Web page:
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'Being Human': Sam Witwer on 'Swinging for the Fences' and Bittersweet Series Finale

The star of Syfy's supernatural drama tells THR that Monday's final episode asks whether Aidan can be redeemed and hints that "it's possibly the most distraught" we've seen him.

Being Human There Goes The Neighborhood Part 3 Episodic - H 2014
NBC
"Being Human"

Being Human is closing its doors.

After four seasons and more than 50 episodes, Syfy's adaptation of the British drama finishes its run with a series finale that promises to finish the story of the four supernatural roommates. In "There Goes the Neighborhood Part III," Sally (Meaghan Rath) makes a sacrifice to keep her vision of Aidan (Sam Witwer) killing Josh (Sam Huntington) from coming to fruition, while Josh and Nora (Kristen Hager) consider their future as parents.

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As Witwer hints to The Hollywood Reporter, "not everyone makes it out of this" in Monday's swan song. In a candid chat, the actor previews the series' final episode, reveals his favorite episodes and tells what he'll miss most.

When did you know this was the final season of Being Human?

We knew about a year ago. We were in a position where some weird things were happening with the finance and what it all amounted to was our budget going down and basically the decision was, sure, we could make a season five but it might not be any good. We all talked and decided that the best thing to do was to end it with season four and so we went to Syfy to make that request. First they said "sure" to an ending and they weren't committing to it, but thankfully they honored the ending we created because the whole season was designed to be a swan song for all these characters.

It's somewhat of a rarity for television shows to end on that note.

It's extraordinarily rare, and to be honest, I'm super surprised that it all worked out because you never get that opportunity to end things on your own terms, to have something you feel happy with as a story from beginning to end. I really respect Syfy for honoring that.

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Did you notice, from a storytelling perspective, that the stakes were getting higher in the final 13 episodes?

That was the point, to do all the things we wanted to do but that the network didn't necessarily let us. It was definitely a "swinging for the fences" type of situation. I may have gotten in trouble with my colleagues for saying this wasn't the most even season we've done, but this is the season where we've had the most home runs. We've made a few mistakes here and there, but when it works, it works better than the show's ever worked. For my part, I have a lot of fun playing perhaps the most human version of my character [Aidan, a vampire]; he's a lot funnier and a lot more fun to be around. This last episode coming up centers on this issue of does my character deserve any kind of redemption for all the horrible things this guy has done. If people have watched the whole series, this is an interesting send-off for him.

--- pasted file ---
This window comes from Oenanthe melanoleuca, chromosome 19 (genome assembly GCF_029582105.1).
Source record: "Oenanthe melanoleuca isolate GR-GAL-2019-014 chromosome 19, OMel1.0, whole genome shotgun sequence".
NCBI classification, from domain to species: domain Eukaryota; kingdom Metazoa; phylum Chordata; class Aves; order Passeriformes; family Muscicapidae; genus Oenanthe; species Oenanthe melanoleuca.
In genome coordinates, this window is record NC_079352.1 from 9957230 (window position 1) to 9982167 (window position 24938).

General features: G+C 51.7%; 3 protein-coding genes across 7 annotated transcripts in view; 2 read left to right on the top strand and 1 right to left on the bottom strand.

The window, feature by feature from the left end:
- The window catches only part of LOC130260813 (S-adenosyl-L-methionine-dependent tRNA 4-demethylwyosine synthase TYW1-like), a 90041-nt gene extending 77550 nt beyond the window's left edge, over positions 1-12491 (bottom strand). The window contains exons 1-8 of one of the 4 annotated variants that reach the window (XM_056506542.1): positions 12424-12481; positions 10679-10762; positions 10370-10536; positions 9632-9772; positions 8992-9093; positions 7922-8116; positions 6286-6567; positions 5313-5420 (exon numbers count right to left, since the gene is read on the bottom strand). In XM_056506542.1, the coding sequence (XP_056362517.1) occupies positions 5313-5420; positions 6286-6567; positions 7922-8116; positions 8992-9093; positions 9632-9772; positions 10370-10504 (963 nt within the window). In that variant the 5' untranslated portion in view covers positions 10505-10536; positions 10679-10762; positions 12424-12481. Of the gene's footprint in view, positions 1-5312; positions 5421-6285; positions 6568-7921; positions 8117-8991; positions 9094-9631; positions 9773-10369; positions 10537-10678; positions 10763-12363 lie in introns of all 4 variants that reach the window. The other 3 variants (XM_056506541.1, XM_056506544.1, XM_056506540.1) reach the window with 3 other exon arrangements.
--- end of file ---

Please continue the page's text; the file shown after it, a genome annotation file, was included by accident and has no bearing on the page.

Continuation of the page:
Has Aidan's journey progressed in a way that you're happy with?

I'm very happy with it. No clearer was it for us when we did the episode where the characters went back to the first season. Me and Sam Huntington studied our season-one performances and we brought that dynamic back to the show for a couple of episodes.

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What is the one episode you'll hang your hat on?

In the first season, it would have been the episode where Bernie [Jason Spevack] dies. For the second season, it would have been "Dream Reaper," where we were all trapped in the house and Aidan's having a crisis and has to drink from Josh's arm. Season three I went to the writers and said, "I want to challenge you guys -- I think we can have more fun with Aidan than you think we can." Sally and Josh were these fun idiots making everyone laugh all the time and it was my job, and Mark Pellegrino's, to bring stakes to the show. Them bringing in Kat [Deanna Russo] and Kenny [Connor Price] into Aidan's storyline brought the character to life in a fun way. Season four, [the writers] continued that; they like to have him off his pins. In terms of the final season, I liked what we did in the finale. There's a scene I have where it's possibly the most distraught we've seen the character.

What can you say about what viewers can expect in the last hour?

We bring the voiceover back. We get to hear from each of the characters. We largely have no guests in this episode. It's going to kick off with a surprise, I'll just say that.

How bittersweet will it be?

Not everyone makes it out of this and all of the karma they've built up. Some characters certainly have a chance at happiness. I have a big question about how fans will respond to the finale because we fell in love with the script, you shoot it, you see the cut version and a lot of great stuff had to go. I wonder in the final analysis what fans will think.

What will you miss most?

The show was modestly budgeted and it was very difficult to make for those reasons, but when you're in those types of situations you're expected to step up in a way you wouldn't normally in other shows. What other show would I have the opportunity to write music for a scene or to collaborate with a degree of trust with the showrunner and cast? It was like making an independent movie every year. [I'll miss] that and the people.

Are you planning on watching the series finale with any cast or crew?

I was going to try to live tweet and I think we're going to go to one of the writers' houses and steal his food.

Being Human airs its series finale Monday at 9 p.m. on Syfy.

Email: Philiana.Ng@THR.com
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